How to Deal With the IRS When It Comes to Taxes – Two Ideas to Avoid the IRS

Small businesses are privately held companies, partnerships, or singular proprietorships that have fewer employees than a large corporation or business and/or less yearly revenue than a normal-sized enterprise. A small business is a separate legal entity from its owners, with limited liability. This type of entity is allowed to conduct its own trading, buy and sell transactions, enter into stock exchanges, and operate their own banking. They are allowed to use their own banking system. In other words, a small business can have as many banking options as the owners choose.

Most small businesses have only one class of employee – the owner. This employee is considered the “sole proprietor” of the small business. As a sole proprietor, they have all the rights, privileges, and obligations of a sole proprietor. The sole proprietor is allowed to enter into contracts, own property, hire employees and sue other parties when required by law. This applies whether the business is conducting business online or not.

In order to assist small businesses in complying with their respective state and local regulations, the Small Business Administration (SBA) was created in 1965. The SBA is an independent government agency charged with helping small businesses throughout the country with important and necessary business assistance. There are several programs the SBA offers to help small businesses, and they include: Programs for Small Business Owners, which provides grants and loans to qualifying small businesses; Program For Women Business Ownership, which provides scholarships and training for women owners; and Business Development For Minority People and Women Business Owners, which help these same ethnic groups with financing, business advice, and business growth. The SBA also administers the Public Accountable Service (PAAS) program, which is a program for small business debt relief.

All states require businesses to keep a certain amount of employee stock. To comply, most small businesses obtain employee stock options. Options can range from traditional nonqualified stock options to “call” options, which give the option holder the right to purchase shares at a pre-determined price on or before a specified date. Call options allow the employee to purchase a small amount of shares at a time for a set price, at any time.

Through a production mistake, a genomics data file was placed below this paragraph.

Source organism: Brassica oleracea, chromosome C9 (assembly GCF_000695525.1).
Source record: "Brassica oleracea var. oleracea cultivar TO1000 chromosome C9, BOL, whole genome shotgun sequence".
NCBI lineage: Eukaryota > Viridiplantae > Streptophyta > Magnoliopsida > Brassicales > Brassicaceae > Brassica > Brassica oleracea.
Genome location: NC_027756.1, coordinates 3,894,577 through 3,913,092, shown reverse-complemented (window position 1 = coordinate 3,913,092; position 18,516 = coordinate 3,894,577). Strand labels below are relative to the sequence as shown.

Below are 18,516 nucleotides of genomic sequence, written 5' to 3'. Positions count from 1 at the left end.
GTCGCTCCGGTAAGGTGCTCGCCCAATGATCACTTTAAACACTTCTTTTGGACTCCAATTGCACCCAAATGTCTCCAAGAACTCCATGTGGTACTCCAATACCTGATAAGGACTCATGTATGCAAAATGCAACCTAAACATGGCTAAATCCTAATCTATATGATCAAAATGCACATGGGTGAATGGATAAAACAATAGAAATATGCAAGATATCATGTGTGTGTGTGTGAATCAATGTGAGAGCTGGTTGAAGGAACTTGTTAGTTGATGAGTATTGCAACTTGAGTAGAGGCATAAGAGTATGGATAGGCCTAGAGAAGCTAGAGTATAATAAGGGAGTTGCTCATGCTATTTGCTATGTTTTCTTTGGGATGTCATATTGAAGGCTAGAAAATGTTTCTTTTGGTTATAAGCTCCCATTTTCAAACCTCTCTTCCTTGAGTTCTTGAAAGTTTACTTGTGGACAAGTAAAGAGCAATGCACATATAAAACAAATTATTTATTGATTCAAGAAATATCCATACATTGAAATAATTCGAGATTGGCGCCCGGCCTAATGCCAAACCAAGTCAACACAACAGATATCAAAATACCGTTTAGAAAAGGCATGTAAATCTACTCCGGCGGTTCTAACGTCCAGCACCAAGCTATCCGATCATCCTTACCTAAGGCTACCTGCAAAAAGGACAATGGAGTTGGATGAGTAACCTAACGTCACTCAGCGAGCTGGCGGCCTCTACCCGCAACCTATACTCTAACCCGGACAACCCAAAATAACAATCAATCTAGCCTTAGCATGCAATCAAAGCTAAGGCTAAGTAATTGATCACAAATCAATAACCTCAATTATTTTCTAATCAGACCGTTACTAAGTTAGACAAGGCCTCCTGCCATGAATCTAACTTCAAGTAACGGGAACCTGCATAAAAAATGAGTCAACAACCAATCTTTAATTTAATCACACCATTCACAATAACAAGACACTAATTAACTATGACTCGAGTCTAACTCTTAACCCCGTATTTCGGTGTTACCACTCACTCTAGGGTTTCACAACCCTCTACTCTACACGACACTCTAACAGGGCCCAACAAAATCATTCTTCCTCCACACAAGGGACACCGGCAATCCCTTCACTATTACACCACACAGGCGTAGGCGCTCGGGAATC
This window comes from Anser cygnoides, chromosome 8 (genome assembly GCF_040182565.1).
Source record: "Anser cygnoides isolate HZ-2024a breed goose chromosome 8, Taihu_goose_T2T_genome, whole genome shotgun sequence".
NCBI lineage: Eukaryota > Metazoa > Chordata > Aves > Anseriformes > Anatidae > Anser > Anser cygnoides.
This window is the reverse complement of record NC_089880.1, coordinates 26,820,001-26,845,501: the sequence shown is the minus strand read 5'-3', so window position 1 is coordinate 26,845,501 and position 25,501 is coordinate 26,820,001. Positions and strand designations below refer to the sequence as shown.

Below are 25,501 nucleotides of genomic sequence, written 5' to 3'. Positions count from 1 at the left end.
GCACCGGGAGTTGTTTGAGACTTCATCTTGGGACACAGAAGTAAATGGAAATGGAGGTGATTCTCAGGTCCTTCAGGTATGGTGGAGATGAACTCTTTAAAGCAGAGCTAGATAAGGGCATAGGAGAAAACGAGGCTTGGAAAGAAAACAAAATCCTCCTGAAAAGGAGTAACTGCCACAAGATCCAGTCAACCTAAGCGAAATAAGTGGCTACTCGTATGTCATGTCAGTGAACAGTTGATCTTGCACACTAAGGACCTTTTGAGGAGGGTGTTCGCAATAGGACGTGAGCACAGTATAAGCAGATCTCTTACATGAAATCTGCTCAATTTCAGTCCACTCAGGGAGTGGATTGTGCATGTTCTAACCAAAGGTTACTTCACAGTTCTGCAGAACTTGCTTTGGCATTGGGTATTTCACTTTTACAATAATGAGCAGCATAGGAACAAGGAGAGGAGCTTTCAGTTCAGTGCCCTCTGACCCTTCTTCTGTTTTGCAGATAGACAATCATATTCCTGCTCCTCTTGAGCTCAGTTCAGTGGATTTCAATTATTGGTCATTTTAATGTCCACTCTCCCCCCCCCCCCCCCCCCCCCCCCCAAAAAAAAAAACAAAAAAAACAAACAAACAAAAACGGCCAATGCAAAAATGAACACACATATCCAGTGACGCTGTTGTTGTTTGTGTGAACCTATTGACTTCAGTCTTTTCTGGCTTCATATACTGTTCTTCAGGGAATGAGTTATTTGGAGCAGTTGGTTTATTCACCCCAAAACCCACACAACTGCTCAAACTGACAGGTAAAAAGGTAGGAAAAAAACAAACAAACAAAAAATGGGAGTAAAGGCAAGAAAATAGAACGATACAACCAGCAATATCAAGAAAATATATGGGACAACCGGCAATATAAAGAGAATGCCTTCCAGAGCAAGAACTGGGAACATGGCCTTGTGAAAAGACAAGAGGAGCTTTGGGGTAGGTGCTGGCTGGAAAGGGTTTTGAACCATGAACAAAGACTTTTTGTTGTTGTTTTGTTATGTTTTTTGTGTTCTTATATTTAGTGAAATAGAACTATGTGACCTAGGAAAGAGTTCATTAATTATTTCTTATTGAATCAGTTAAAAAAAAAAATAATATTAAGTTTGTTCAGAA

Most small businesses need a good source of water. For this purpose, most small business organizations carry clean well equipment. Some small businesses have combined water purification and filtration technology, resulting in a more effective and cost-effective way of treating their water. Others have invested in water treatment equipment that uses carbon filtration to reduce the chlorination chemicals found in tap water. These smaller water treatment centers can meet all city and county regulations for safe, great-tasting water, and provide the quality management services needed to ensure the safety and purity of our drinking water.

One of the largest problems faced by small businesses is the compliance requirement for IRS tax laws. Many small businesses are forced to deal with an overloaded tax department, with limited resources, as well as other responsibilities, such as accounting, which can be complicated and tedious. Some businesses choose to outsource these responsibilities to a professional CPA or tax attorney, relieving the small business of many of their burdensome tax burdens, while protecting their income tax return.

In my opinion, there are too many opportunities for abuse in the small business environment today. I have personally witnessed many abuses of power and wealth, as well as the mismanagement of company assets and funds. Unfortunately, not every case is reported to the proper authorities. One such case involved a small corporation where the CEO and majority stock holders had already been convicted of securities fraud, and the company’s assets had already been seized. While these cases may seem extreme, they are not isolated, and I am aware of several others. These are only two examples of the abuse I have personally witnessed.

The IRS continues to grow with an unwarranted desire to criminalize the common man. One would think that the agency’s mission would be geared towards helping small business owners and keeping them financially secure. The IRS needs to focus on its mission of financial responsibility, instead of becoming another responsible sector. Hopefully, this article has shown why the IRS needs to curb its excessive appetite for harassment and punishment, and keep its eyes on the goal of restoring tax payers’ confidence in their government.

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